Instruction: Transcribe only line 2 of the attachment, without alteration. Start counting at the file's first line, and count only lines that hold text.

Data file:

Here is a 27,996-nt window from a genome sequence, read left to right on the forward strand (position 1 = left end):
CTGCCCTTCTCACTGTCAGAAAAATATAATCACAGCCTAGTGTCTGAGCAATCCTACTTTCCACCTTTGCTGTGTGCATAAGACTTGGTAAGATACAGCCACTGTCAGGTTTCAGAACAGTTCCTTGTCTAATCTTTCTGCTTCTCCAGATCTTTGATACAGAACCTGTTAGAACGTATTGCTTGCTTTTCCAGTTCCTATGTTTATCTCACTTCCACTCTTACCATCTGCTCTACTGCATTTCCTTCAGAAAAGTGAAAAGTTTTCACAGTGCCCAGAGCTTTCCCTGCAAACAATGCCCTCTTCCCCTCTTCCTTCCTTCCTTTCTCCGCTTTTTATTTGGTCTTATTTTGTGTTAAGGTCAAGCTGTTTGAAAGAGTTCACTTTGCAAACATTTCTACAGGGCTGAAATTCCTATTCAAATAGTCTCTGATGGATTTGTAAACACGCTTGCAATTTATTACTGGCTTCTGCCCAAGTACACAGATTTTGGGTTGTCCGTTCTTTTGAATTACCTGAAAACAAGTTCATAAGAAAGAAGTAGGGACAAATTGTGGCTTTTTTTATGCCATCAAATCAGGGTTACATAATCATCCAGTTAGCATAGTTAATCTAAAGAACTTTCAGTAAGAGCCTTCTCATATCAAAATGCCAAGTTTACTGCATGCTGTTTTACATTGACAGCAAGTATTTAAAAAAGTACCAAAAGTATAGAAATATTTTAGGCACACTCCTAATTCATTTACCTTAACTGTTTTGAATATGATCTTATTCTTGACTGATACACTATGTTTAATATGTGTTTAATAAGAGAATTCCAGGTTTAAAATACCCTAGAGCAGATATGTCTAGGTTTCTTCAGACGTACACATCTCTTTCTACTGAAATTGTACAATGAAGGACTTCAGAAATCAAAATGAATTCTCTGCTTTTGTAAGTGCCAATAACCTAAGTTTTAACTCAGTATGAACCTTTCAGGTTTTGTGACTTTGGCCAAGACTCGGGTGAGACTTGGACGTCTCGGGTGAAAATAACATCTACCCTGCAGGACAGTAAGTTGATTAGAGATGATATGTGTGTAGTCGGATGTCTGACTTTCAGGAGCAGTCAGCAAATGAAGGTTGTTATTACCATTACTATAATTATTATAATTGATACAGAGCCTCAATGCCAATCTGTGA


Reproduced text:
CTGCCCTTCTCACTGTCAGAAAAATATAATCACAGCCTAGTGTCTGAGCAATCCTACTTTCCACCTTTGCTGTGTGCATAAGACTTGGTAAGATACAGCCACTGTCAGGTTTCAGAACAGTTCCTTGTCTAATCTTTCTGCTTCTCCAGATCTTTGATACAGAACCTGTTAGAACGTATTGCTTGCTTTTCCAGTTCCTATGTTTATCTCACTTCCACTCTTACCATCTGCTCTACTGCATTTCCTTCAGAAAAGTGAAAAGTTTTCACAGTGCCCAGAGCTTTCCCTGCAAACAATGCCCTCTTCCCCTCTTCCTTCCTTCCTTTCTCCGCTTTTTATTTGGTCTTATTTTGTGTTAAGGTCAAGCTGTTTGAAAGAGTTCACTTTGCAAACATTTCTACAGGGCTGAAATTCCTATTCAAATAGTCTCTGATGGATTTGTAAACACGCTTGCAATTTATTACTGGCTTCTGCCCAAGTACACAGATTTTGGGTTGTCCGTTCTTTTGAATTACCTGAAAACAAGTTCATAAGAAAGAAGTAGGGACAAATTGTGGCTTTTTTTATGCCATCAAATCAGGGTTACATAATCATCCAGTTAGCATAGTTAATCTAAAGAACTTTCAGTAAGAGCCTTCTCATATCAAAATGCCAAGTTTACTGCATGCTGTTTTACATTGACAGCAAGTATTTAAAAAAGTACCAAAAGTATAGAAATATTTTAGGCACACTCCTAATTCATTTACCTTAACTGTTTTGAATATGATCTTATTCTTGACTGATACACTATGTTTAATATGTGTTTAATAAGAGAATTCCAGGTTTAAAATACCCTAGAGCAGATATGTCTAGGTTTCTTCAGACGTACACATCTCTTTCTACTGAAATTGTACAATGAAGGACTTCAGAAATCAAAATGAATTCTCTGCTTTTGTAAGTGCCAATAACCTAAGTTTTAACTCAGTATGAACCTTTCAGGTTTTGTGACTTTGGCCAAGACTCGGGTGAGACTTGGACGTCTCGGGTGAAAATAACATCTACCCTGCAGGACAGTAAGTTGATTAGAGATGATATGTGTGTAGTCGGATGTCTGACTTTCAGGAGCAGTCAGCAAATGAAGGTTGTTATTACCATTACTATAATTATTATAATTGATACAGAGCCTCAATGCCAATCTGTGA